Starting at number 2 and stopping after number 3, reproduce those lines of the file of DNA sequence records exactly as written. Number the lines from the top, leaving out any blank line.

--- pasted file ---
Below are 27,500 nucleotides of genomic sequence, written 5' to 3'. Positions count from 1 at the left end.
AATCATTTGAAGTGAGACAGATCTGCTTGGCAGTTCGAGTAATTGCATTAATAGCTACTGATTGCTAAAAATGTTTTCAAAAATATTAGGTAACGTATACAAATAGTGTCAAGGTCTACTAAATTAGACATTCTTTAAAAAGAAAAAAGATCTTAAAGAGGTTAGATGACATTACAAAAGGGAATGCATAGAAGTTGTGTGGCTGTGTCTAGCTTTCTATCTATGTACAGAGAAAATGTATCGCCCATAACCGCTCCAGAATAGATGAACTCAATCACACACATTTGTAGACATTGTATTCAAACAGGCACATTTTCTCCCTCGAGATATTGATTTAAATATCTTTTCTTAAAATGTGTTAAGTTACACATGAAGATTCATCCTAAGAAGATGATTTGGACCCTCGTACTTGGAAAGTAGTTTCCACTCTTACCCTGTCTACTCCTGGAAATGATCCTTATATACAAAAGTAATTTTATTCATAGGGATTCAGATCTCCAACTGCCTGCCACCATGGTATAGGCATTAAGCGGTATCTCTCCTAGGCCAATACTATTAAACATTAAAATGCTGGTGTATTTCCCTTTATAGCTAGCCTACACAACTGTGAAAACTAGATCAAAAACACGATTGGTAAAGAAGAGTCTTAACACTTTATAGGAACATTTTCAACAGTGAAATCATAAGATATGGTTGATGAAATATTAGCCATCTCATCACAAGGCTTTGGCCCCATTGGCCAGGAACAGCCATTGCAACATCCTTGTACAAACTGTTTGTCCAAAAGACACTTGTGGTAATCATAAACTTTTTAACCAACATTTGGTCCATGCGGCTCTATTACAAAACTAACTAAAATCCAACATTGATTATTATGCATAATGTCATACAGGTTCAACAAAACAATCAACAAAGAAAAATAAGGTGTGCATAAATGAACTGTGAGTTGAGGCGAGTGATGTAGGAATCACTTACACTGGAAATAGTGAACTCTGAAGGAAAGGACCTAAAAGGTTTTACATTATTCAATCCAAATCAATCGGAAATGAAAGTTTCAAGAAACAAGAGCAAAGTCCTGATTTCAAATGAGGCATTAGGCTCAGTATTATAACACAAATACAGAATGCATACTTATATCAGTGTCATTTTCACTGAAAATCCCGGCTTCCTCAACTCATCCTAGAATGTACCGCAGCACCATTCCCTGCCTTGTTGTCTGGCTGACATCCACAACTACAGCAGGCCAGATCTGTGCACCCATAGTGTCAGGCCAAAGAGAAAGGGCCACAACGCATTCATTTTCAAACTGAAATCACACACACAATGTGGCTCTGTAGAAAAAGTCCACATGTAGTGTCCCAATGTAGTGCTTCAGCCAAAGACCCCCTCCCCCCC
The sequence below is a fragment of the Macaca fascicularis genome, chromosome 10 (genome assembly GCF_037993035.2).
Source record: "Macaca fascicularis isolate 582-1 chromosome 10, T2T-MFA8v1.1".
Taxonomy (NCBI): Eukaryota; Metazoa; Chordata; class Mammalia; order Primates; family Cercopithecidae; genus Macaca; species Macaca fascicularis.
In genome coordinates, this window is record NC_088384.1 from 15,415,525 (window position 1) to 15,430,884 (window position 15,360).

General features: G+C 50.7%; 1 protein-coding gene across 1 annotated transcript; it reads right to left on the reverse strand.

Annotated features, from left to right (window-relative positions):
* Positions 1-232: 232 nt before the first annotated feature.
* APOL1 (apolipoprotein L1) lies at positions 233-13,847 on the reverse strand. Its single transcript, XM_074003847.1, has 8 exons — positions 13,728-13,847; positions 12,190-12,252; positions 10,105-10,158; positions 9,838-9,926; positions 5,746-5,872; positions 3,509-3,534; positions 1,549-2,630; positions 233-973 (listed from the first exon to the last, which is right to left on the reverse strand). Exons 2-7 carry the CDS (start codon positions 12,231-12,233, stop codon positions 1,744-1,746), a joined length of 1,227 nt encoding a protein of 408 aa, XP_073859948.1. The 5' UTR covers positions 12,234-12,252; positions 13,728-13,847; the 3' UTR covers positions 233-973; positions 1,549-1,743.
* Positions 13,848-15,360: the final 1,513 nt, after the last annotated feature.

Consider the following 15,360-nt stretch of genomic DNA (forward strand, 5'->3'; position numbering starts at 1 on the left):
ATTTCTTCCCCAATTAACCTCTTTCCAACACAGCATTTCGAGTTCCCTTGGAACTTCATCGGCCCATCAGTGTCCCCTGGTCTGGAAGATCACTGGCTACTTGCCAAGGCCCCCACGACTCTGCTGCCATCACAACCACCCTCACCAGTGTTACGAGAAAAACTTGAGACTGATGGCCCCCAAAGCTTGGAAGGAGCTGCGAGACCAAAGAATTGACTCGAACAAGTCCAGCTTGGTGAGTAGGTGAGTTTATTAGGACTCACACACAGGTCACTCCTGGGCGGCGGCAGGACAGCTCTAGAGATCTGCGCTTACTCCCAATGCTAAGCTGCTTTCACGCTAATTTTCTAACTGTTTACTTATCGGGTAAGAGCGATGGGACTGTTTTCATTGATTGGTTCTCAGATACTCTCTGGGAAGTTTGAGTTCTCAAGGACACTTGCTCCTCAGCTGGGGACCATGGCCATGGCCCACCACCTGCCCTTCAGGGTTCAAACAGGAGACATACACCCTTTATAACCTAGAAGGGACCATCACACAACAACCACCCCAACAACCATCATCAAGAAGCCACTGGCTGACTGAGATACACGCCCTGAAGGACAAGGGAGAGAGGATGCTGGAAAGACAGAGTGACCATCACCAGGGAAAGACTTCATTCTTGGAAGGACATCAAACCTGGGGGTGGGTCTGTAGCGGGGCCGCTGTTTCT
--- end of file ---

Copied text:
AATCATTTGAAGTGAGACAGATCTGCTTGGCAGTTCGAGTAATTGCATTAATAGCTACTGATTGCTAAAAATGTTTTCAAAAATATTAGGTAACGTATACAAATAGTGTCAAGGTCTACTAAATTAGACATTCTTTAAAAAGAAAAAAGATCTTAAAGAGGTTAGATGACATTACAAAAGGGAATGCATAGAAGTTGTGTGGCTGTGTCTAGCTTTCTATCTATGTACAGAGAAAATGTATCGCCCATAACCGCTCCAGAATAGATGAACTCAATCACACACATTTGTAGACATTGTATTCAAACAGGCACATTTTCTCCCTCGAGATATTGATTTAAATATCTTTTCTTAAAATGTGTTAAGTTACACATGAAGATTCATCCTAAGAAGATGATTTGGACCCTCGTACTTGGAAAGTAGTTTCCACTCTTACCCTGTCTACTCCTGGAAATGATCCTTATATACAAAAGTAATTTTATTCATAGGGATTCAGATCTCCAACTGCCTGCCACCATGGTATAGGCATTAAGCGGTATCTCTCCTAGGCCAATACTATTAAACATTAAAATGCTGGTGTATTTCCCTTTATAGCTAGCCTACACAACTGTGAAAACTAGATCAAAAACACGATTGGTAAAGAAGAGTCTTAACACTTTATAGGAACATTTTCAACAGTGAAATCATAAGATATGGTTGATGAAATATTAGCCATCTCATCACAAGGCTTTGGCCCCATTGGCCAGGAACAGCCATTGCAACATCCTTGTACAAACTGTTTGTCCAAAAGACACTTGTGGTAATCATAAACTTTTTAACCAACATTTGGTCCATGCGGCTCTATTACAAAACTAACTAAAATCCAACATTGATTATTATGCATAATGTCATACAGGTTCAACAAAACAATCAACAAAGAAAAATAAGGTGTGCATAAATGAACTGTGAGTTGAGGCGAGTGATGTAGGAATCACTTACACTGGAAATAGTGAACTCTGAAGGAAAGGACCTAAAAGGTTTTACATTATTCAATCCAAATCAATCGGAAATGAAAGTTTCAAGAAACAAGAGCAAAGTCCTGATTTCAAATGAGGCATTAGGCTCAGTATTATAACACAAATACAGAATGCATACTTATATCAGTGTCATTTTCACTGAAAATCCCGGCTTCCTCAACTCATCCTAGAATGTACCGCAGCACCATTCCCTGCCTTGTTGTCTGGCTGACATCCACAACTACAGCAGGCCAGATCTGTGCACCCATAGTGTCAGGCCAAAGAGAAAGGGCCACAACGCATTCATTTTCAAACTGAAATCACACACACAATGTGGCTCTGTAGAAAAAGTCCACATGTAGTGTCCCAATGTAGTGCTTCAGCCAAAGACCCCCTCCCCCCC
The sequence below is a fragment of the Macaca fascicularis genome, chromosome 10 (genome assembly GCF_037993035.2).